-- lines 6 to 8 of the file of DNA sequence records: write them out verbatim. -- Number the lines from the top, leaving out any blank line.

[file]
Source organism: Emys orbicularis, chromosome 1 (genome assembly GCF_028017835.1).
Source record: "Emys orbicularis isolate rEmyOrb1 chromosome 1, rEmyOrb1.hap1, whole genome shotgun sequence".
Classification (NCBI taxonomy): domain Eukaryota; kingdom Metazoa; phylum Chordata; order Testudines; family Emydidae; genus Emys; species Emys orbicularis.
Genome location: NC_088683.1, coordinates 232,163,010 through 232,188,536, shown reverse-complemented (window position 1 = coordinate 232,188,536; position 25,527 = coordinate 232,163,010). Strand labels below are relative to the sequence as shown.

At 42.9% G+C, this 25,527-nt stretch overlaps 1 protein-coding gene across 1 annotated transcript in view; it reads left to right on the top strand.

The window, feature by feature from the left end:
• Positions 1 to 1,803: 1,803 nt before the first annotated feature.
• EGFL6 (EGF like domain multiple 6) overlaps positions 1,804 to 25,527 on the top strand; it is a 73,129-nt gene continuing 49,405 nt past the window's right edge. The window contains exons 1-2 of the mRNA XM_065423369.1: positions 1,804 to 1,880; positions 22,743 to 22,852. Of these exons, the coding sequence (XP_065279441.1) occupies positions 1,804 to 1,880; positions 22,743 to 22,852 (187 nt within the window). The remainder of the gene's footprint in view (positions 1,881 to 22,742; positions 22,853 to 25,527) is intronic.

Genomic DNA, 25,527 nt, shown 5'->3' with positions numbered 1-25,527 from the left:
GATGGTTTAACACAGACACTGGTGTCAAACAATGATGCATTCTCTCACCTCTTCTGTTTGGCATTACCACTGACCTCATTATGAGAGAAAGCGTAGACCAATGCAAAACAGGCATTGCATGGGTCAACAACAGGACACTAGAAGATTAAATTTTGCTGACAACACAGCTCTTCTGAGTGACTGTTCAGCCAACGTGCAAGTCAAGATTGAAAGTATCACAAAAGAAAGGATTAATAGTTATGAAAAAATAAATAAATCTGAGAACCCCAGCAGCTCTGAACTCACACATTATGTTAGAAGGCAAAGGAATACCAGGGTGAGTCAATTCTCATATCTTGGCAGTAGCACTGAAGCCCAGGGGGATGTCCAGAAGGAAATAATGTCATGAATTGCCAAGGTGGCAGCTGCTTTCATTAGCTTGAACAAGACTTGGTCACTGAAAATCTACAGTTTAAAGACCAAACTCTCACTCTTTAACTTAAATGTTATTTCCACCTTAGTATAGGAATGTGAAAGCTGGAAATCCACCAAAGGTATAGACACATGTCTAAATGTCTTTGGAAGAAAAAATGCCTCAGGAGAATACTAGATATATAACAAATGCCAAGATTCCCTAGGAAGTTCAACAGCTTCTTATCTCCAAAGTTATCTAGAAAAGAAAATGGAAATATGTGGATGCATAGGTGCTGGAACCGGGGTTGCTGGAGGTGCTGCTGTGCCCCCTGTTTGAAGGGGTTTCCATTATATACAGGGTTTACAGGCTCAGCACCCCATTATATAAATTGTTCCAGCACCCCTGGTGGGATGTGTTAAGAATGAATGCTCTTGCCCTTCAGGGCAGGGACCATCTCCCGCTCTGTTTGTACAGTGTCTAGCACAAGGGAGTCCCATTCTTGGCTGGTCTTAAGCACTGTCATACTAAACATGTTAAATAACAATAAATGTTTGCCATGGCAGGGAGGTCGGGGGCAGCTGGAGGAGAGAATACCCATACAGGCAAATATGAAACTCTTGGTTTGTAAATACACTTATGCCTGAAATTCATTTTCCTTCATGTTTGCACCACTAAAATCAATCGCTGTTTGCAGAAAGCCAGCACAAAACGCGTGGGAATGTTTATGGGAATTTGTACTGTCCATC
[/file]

The window, feature by feature from the left end:
• Positions 1 to 1,803: 1,803 nt before the first annotated feature.
• EGFL6 (EGF like domain multiple 6) overlaps positions 1,804 to 25,527 on the top strand; it is a 73,129-nt gene continuing 49,405 nt past the window's right edge. The window contains exons 1-2 of the mRNA XM_065423369.1: positions 1,804 to 1,880; positions 22,743 to 22,852. Of these exons, the coding sequence (XP_065279441.1) occupies positions 1,804 to 1,880; positions 22,743 to 22,852 (187 nt within the window). The remainder of the gene's footprint in view (positions 1,881 to 22,742; positions 22,853 to 25,527) is intronic.